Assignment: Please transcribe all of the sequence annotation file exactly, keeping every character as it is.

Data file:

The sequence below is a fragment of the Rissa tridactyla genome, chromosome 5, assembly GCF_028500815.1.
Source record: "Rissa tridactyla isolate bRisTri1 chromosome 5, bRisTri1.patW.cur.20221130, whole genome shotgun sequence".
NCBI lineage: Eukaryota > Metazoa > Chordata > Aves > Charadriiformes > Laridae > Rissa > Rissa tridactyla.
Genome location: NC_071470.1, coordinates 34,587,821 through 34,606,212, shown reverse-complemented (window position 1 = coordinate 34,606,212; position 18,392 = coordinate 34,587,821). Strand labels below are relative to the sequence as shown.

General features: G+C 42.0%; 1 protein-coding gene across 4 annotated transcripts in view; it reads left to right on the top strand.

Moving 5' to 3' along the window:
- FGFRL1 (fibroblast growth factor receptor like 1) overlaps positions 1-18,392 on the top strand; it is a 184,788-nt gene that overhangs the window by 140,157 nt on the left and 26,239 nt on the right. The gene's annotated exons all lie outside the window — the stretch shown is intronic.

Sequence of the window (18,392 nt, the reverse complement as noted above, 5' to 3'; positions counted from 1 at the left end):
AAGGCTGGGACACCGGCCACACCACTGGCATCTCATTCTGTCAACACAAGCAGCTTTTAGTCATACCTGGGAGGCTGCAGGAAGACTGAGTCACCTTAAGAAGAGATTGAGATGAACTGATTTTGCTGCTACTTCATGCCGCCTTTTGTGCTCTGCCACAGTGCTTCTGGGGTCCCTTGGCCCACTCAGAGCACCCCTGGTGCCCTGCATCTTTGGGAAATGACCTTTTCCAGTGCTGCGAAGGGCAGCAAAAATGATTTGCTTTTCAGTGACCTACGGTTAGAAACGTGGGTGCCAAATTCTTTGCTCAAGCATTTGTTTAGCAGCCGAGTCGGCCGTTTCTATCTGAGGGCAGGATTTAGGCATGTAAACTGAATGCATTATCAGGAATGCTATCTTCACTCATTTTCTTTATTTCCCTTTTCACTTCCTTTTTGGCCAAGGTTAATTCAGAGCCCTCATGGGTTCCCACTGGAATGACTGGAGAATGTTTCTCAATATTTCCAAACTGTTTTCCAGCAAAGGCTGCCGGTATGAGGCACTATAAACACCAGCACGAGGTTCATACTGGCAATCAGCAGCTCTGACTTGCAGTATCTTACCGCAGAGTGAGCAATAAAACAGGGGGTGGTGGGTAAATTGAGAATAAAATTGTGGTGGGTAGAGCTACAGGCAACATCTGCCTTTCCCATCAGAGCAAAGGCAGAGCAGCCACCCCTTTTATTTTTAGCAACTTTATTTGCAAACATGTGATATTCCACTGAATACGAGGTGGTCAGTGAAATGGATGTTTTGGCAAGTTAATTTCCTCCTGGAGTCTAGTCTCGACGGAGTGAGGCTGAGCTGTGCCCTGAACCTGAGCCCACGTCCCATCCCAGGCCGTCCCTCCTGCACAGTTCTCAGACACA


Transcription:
The sequence below is a fragment of the Rissa tridactyla genome, chromosome 5, assembly GCF_028500815.1.
Source record: "Rissa tridactyla isolate bRisTri1 chromosome 5, bRisTri1.patW.cur.20221130, whole genome shotgun sequence".
NCBI lineage: Eukaryota > Metazoa > Chordata > Aves > Charadriiformes > Laridae > Rissa > Rissa tridactyla.
Genome location: NC_071470.1, coordinates 34,587,821 through 34,606,212, shown reverse-complemented (window position 1 = coordinate 34,606,212; position 18,392 = coordinate 34,587,821). Strand labels below are relative to the sequence as shown.

General features: G+C 42.0%; 1 protein-coding gene across 4 annotated transcripts in view; it reads left to right on the top strand.

Moving 5' to 3' along the window:
- FGFRL1 (fibroblast growth factor receptor like 1) overlaps positions 1-18,392 on the top strand; it is a 184,788-nt gene that overhangs the window by 140,157 nt on the left and 26,239 nt on the right. The gene's annotated exons all lie outside the window — the stretch shown is intronic.

Sequence of the window (18,392 nt, the reverse complement as noted above, 5' to 3'; positions counted from 1 at the left end):
AAGGCTGGGACACCGGCCACACCACTGGCATCTCATTCTGTCAACACAAGCAGCTTTTAGTCATACCTGGGAGGCTGCAGGAAGACTGAGTCACCTTAAGAAGAGATTGAGATGAACTGATTTTGCTGCTACTTCATGCCGCCTTTTGTGCTCTGCCACAGTGCTTCTGGGGTCCCTTGGCCCACTCAGAGCACCCCTGGTGCCCTGCATCTTTGGGAAATGACCTTTTCCAGTGCTGCGAAGGGCAGCAAAAATGATTTGCTTTTCAGTGACCTACGGTTAGAAACGTGGGTGCCAAATTCTTTGCTCAAGCATTTGTTTAGCAGCCGAGTCGGCCGTTTCTATCTGAGGGCAGGATTTAGGCATGTAAACTGAATGCATTATCAGGAATGCTATCTTCACTCATTTTCTTTATTTCCCTTTTCACTTCCTTTTTGGCCAAGGTTAATTCAGAGCCCTCATGGGTTCCCACTGGAATGACTGGAGAATGTTTCTCAATATTTCCAAACTGTTTTCCAGCAAAGGCTGCCGGTATGAGGCACTATAAACACCAGCACGAGGTTCATACTGGCAATCAGCAGCTCTGACTTGCAGTATCTTACCGCAGAGTGAGCAATAAAACAGGGGGTGGTGGGTAAATTGAGAATAAAATTGTGGTGGGTAGAGCTACAGGCAACATCTGCCTTTCCCATCAGAGCAAAGGCAGAGCAGCCACCCCTTTTATTTTTAGCAACTTTATTTGCAAACATGTGATATTCCACTGAATACGAGGTGGTCAGTGAAATGGATGTTTTGGCAAGTTAATTTCCTCCTGGAGTCTAGTCTCGACGGAGTGAGGCTGAGCTGTGCCCTGAACCTGAGCCCACGTCCCATCCCAGGCCGTCCCTCCTGCACAGTTCTCAGACACA